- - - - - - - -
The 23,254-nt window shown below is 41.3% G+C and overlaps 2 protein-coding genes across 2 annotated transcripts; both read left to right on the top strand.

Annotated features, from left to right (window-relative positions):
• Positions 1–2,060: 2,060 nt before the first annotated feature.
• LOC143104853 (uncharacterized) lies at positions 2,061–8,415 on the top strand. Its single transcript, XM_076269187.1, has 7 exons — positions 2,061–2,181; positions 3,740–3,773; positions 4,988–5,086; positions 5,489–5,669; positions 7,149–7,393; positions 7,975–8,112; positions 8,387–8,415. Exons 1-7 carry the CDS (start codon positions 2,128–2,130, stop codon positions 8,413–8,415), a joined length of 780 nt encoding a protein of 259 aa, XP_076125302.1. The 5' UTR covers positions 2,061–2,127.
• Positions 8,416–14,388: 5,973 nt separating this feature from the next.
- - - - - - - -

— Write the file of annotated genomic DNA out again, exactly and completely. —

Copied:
The 23,254-nt window shown below is 41.3% G+C and overlaps 2 protein-coding genes across 2 annotated transcripts; both read left to right on the top strand.

Annotated features, from left to right (window-relative positions):
• Positions 1–2,060: 2,060 nt before the first annotated feature.
• LOC143104853 (uncharacterized) lies at positions 2,061–8,415 on the top strand. Its single transcript, XM_076269187.1, has 7 exons — positions 2,061–2,181; positions 3,740–3,773; positions 4,988–5,086; positions 5,489–5,669; positions 7,149–7,393; positions 7,975–8,112; positions 8,387–8,415. Exons 1-7 carry the CDS (start codon positions 2,128–2,130, stop codon positions 8,413–8,415), a joined length of 780 nt encoding a protein of 259 aa, XP_076125302.1. The 5' UTR covers positions 2,061–2,127.
• Positions 8,416–14,388: 5,973 nt separating this feature from the next.